HARRISBURG, Pa. (WHTM) — Voters gave lawmakers a seat at the table when it comes to disaster declarations, but will they return to their seats at the Capitol to extend the governor’s emergency declaration on opioids? That is the big question after Governor Wolf sent legislative leaders a letter asking them to return to Harrisburg and re-authorize his opioid disaster declaration.
Jessica Miller is a recovery specialist for The Rase Project in Carlise. She’s on the front lines of Pennsylvania’s war against drugs, handing out Naloxone, the overdose reversal drug, to those battling addiction.
“I’m out there seeing these people overdosing,” Miller said. “People that are dying. The rates going up,” she said.
Miller calls it a public health emergency and a disaster. So does Wolf, whose letter noted that overdose deaths spiked 16% in 2020 over the previous year. He wants the legislature to re-authorize a 15th extension of the disaster declaration he first signed in 2018 and has been unilaterally re-upping ever since.
“We all understand there is an opioid addiction and overdose death problem here in Pennsylvania,” said Jason Gottesman, Spokesman for House Republicans.
But how lawmakers intend to deal with the problem is still unclear. Spokesmen for House and Senate leaders say they are reviewing the governor’s request. Because of constitutional amendments approved by voters in May, lawmakers have three weeks to give the disaster declaration reauthorization a thumbs up or thumbs down.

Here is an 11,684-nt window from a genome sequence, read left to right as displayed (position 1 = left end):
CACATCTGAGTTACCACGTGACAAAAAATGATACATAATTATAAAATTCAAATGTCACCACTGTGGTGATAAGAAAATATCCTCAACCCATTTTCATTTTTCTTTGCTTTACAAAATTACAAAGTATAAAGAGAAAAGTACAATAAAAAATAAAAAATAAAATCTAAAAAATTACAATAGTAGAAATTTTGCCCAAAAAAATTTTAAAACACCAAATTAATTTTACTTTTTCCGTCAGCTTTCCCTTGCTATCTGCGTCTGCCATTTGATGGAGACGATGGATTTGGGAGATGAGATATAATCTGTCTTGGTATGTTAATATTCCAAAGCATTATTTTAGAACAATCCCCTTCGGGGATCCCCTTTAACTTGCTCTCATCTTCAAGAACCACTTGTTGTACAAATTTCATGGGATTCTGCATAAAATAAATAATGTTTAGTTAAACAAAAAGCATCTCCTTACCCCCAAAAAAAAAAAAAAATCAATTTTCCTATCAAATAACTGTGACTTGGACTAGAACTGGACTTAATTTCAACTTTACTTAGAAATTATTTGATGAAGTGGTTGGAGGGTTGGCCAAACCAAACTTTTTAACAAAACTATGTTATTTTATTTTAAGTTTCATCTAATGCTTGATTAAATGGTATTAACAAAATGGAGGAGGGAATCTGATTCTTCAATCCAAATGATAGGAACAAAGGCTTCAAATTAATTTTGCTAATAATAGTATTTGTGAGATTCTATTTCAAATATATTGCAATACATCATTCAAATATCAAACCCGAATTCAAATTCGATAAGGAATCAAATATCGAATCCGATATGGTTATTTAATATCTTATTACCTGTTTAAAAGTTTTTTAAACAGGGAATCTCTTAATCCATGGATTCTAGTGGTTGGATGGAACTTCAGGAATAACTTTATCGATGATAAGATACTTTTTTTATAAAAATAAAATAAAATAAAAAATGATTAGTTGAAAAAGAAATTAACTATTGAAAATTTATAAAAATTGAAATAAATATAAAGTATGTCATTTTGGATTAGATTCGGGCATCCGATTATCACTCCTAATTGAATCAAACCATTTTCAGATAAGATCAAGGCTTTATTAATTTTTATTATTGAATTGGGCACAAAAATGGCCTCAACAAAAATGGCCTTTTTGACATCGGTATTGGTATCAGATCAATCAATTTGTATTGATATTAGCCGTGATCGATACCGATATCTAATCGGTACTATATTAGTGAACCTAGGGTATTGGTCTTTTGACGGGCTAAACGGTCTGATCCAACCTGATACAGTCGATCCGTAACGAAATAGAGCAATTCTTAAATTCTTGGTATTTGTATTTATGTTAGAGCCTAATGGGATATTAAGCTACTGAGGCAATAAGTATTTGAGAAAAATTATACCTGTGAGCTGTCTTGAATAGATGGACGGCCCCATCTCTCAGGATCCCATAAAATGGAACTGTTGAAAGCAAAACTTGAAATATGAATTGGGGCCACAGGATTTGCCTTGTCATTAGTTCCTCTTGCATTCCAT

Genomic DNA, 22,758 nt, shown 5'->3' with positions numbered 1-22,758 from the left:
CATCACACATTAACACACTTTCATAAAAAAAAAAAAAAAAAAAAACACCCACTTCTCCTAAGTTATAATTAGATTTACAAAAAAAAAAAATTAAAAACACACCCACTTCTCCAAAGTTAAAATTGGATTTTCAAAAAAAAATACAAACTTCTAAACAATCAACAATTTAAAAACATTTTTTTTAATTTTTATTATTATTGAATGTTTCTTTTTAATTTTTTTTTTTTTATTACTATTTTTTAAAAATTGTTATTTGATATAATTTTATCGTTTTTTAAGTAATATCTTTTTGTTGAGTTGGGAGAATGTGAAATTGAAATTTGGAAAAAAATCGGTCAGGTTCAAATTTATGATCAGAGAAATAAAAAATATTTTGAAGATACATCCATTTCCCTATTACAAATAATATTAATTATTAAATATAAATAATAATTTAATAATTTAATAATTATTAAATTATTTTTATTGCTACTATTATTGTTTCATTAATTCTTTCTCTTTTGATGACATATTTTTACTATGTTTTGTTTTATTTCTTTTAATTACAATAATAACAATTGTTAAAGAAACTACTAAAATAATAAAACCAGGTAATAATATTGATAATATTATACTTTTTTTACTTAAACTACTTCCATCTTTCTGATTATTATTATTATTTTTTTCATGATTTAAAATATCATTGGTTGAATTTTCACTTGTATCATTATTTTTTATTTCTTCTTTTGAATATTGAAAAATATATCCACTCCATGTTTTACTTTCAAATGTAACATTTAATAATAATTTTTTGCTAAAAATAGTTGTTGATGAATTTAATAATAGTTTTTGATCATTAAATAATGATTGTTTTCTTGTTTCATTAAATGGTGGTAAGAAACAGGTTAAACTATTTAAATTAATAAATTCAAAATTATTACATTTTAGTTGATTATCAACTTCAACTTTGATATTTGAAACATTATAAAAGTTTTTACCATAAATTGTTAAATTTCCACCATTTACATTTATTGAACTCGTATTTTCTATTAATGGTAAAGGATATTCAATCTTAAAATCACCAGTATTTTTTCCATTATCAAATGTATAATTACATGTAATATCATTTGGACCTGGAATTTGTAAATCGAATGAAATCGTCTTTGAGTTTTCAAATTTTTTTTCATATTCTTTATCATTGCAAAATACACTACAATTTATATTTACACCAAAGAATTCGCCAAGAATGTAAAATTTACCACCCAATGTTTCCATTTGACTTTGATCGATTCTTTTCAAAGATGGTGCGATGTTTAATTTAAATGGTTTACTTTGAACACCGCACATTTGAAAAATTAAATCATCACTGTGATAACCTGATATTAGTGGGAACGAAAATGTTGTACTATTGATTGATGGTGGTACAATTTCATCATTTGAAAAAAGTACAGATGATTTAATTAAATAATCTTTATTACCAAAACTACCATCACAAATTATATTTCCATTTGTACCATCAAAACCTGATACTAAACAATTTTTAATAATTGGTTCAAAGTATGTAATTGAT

But they must return to the Capitol to officially reauthorize. If they don’t, the disaster declaration would expire. Neither chamber can hold sessions virtually anymore, as they did during the pandemic. The provision allowing the House to hold virtual sessions expired on August 1.
The opioid crisis is not political. It ravages people of all parties and persuasions and there’s not a single lawmaker whose constituency is immune. They all want a fix, but re-authorization is not automatic.
“Is a disaster emergency declaration the best way to accomplish that?” Gottesman asks. “That’s the question we’re asking ourselves now.”
Gottesman notes that Wolf said one of the biggest benefits of the disaster declaration is the ability to share information across government agencies and cut down on bureaucratic silos. He wonders if a targeted law wouldn’t be a more permanent fix without giving Wolf broad powers. In his letter, Wolf said he’s willing to collaborate on that with the legislature soon but wants re-authorization now “so that we are able to continue this work without interruption.”
Jessica agrees and declares the disaster designation is making a difference and has saved lives.
“The warm hand-off program that was initiated, the drug take-back, the Naloxone, all of that plus many more things have been amazing,” Miller said of the declaration’s advantages. “We have to keep going because the overdose rates are not going down.”